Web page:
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Mon, April 15, 2024

IT Sector Growth: Enabling Policy A Must

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Twenty-three years ago, the Government of Nepal recognised Information Technology (IT) as a priority sector with a vision to put Nepal on the world IT map by 2005. Soon after, the country underwent an energy crisis which made the ambitious vision seem like a flight of fancy. The end of the crisis in 2017 which concurred with the increase in access to internet has served as a backbone for the growth of the IT sector in recent years. The Covid 19 pandemic further accelerated the much-needed adoption of technology by people, businesses and government agencies painting an optimistic future for the IT industry in Nepal. The IT industry of Nepal which largely comprises IT-enabled services, consulting and business processing outsourcing has the potential of enabling a structural transformation. Structural transformation is the process of moving resources from low productivity to higher productivity and skill-intensive sectors to set economic development into motion. Until now, the largest export of Nepal has been commodities like oil and carpets. The addition of IT services will diversify the export basket and also reduce dependency on commodities for production and exports. A special provision was introduced in the Finance Act to encourage export of IT services. Individuals and entities that have earned foreign currency during the financial year 2079/80 via an IT service business like business process outsourcing, software programming, cloud computing, etc will be taxed at the rate 1% down from 20% which used to be the applicable rate. Such tax concession can also be an effective tool in attracting inward foreign investment into the IT sector. However, this incentive has been introduced only for a specific year which is not very encouraging for long-term investment plan and technological development. Another area that policy makers need to focus on to encourage the export of IT services is the opening up of outward foreign investment by IT companies. This policy change will bring numerous benefits to the Nepali IT sector. A closer geographical proximity to customers will generate a higher trust as well as widen the reach of the Nepali IT industry. This will also position companies at an advantage in accessing funds. Jurisdictions which have a thriving private equity market will offer a much wider pool of investors. Reasons like familiarity of corporate and business structures, corporate culture and time zones play a key role in investment decisions. Investors, for example in the United States, are more likely to invest in an entity located in the US market. International operations also provide an opportunity for the local IT businesses to participate in a more competitive market which will encourage innovation and better quality of services. Removing barriers to investing should remain a focus of the government. A good place to start, with immediate effect, is to fast track investment clearance. I am compelled to recount a recent experience where it took over eight months for an existing foreign investor in an operating IT company to get regulatory clearance to inject further capital. Delays affect growth. This problem can also be solved by bringing foreign investment under the automatic route which the government is planning to introduce in the near future. Automatic route eliminates the requirement to obtain prior approval from government authorities thereby shortening the gestation lags. Making it easier for Nepali diaspora to invest in the tech sector in Nepal can be another area that needs reforms. The current legal regime does not support Nepali diaspora (those who hold Nepali passports) to invest money from outside Nepal and repatriate the returns without having to go through the same approval route as a foreign investor. A policy to encourage Nepalis working and residing abroad to invest in Nepal should be introduced. The generation, adoption and scaling up of technology requires technical skills. Growth in the Nepali IT sector will not come into fruition unless it is supported by skilled human resources. Nepal has the benefit of having a large youth population who are willing and enthusiastic about adopting technology unlike the generations before. It is imperative for the country to convert this enthusiastic young population into a talent pool. Know-how is a big asset for the economy. Policies should focus on increasing investment in IT education as well as improving the quality of IT education in Nepal rather than caps on student seats. Investment in human capital especially of those transitioning into the most economically productive years will provide a strong foundation for the development of the IT industry. Likewise, institutional arrangements that facilitate dialogues between education institutes and private sector can help resolve problems of skills mismatches and create more employment in the sector. While the IT industry is picking up some pace, there are areas that policy makers can work on to enable a thriving IT sector. READ ALSO:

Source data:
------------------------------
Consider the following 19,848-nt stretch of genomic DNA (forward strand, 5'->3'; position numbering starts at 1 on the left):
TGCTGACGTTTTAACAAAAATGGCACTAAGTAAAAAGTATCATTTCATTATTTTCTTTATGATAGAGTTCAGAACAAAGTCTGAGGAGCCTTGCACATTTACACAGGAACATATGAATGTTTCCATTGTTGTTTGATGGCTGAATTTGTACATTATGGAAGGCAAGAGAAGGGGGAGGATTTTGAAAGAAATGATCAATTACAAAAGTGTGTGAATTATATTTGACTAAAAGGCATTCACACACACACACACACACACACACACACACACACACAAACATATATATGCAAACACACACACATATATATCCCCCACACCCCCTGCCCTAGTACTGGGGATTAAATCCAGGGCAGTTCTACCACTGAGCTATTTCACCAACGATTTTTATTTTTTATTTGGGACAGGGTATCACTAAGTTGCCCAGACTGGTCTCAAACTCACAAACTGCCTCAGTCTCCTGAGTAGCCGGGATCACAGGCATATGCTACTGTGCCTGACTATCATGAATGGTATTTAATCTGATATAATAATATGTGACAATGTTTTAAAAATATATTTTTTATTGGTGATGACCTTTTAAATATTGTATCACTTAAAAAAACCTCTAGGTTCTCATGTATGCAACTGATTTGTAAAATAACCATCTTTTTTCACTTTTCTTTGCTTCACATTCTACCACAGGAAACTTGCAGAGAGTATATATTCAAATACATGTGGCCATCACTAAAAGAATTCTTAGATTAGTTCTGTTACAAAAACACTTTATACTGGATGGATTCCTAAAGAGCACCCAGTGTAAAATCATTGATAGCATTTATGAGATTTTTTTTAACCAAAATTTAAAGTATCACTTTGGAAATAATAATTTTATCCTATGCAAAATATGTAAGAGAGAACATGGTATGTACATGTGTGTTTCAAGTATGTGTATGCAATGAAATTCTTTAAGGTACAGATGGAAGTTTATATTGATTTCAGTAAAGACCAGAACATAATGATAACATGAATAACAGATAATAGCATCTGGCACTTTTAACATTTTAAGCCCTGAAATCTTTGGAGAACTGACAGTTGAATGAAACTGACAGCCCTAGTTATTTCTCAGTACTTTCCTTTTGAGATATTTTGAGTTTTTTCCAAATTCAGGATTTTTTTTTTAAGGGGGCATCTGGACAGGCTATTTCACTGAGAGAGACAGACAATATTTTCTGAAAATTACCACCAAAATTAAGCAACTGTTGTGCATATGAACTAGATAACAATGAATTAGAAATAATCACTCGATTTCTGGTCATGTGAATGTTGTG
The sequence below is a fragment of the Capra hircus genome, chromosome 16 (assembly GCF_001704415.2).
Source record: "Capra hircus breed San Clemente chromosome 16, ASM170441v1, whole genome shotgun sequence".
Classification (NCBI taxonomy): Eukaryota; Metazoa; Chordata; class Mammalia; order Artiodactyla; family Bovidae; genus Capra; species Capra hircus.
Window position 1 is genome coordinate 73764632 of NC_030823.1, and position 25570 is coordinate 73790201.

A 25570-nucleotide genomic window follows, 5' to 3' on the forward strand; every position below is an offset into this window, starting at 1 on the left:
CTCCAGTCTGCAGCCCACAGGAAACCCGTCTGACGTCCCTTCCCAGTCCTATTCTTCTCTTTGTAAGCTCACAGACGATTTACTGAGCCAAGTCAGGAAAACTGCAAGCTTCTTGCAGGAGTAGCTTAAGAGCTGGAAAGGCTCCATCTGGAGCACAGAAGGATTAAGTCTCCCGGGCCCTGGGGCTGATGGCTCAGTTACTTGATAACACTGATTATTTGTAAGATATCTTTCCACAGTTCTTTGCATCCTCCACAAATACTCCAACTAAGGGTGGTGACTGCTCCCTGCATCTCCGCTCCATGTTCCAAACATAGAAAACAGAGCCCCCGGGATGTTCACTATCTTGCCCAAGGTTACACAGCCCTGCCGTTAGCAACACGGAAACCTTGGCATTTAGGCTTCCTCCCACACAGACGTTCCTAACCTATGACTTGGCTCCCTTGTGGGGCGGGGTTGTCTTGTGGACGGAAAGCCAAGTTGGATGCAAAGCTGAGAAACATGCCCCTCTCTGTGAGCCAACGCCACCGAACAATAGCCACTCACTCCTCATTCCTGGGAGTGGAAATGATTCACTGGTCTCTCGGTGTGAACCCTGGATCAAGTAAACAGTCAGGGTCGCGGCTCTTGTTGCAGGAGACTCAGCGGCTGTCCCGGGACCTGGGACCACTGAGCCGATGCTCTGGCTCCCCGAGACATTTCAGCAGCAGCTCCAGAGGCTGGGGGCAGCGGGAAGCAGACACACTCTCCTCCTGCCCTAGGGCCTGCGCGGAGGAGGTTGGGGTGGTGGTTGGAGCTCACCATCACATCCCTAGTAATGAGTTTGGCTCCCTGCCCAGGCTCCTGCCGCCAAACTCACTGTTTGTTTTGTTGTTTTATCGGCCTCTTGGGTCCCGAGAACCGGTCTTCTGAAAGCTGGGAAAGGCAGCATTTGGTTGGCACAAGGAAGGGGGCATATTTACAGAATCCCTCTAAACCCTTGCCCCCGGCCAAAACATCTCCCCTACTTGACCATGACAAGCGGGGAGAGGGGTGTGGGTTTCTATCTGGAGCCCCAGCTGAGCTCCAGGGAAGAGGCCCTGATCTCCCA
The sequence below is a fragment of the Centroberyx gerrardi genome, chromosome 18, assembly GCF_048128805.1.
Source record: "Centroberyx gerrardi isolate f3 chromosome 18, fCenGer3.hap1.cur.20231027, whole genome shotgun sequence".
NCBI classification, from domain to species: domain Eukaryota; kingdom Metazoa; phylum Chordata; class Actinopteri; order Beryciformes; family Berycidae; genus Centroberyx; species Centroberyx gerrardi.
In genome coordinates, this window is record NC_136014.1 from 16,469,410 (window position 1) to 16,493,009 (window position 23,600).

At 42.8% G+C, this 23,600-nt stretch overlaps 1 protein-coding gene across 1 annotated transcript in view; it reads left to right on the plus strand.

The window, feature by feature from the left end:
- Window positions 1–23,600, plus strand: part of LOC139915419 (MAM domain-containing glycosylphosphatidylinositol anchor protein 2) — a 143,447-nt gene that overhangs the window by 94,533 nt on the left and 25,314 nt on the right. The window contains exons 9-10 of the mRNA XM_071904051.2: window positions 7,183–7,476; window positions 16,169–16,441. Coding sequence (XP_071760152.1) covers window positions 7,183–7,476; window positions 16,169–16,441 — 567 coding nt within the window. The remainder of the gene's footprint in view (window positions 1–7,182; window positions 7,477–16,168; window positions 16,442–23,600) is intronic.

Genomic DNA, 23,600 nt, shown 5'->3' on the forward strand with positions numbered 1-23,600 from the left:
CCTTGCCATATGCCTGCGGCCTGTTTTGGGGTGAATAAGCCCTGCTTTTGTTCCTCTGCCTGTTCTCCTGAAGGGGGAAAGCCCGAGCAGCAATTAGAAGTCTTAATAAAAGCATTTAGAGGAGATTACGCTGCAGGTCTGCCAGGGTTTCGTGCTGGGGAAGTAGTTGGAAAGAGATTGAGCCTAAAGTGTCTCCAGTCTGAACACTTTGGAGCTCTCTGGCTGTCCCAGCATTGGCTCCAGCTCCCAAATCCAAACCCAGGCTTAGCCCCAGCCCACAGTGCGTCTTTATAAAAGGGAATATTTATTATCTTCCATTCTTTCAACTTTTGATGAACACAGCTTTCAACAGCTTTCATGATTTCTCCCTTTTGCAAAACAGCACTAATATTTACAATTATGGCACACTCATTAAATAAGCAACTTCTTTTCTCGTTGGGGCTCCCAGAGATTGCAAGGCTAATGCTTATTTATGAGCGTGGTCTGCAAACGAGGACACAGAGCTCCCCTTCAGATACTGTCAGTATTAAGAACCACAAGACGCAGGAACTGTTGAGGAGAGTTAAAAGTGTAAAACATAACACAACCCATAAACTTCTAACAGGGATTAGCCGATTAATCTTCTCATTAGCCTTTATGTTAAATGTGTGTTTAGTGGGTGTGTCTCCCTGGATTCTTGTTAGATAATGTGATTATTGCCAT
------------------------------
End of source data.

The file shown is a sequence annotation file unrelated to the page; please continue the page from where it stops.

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MARCH 2024

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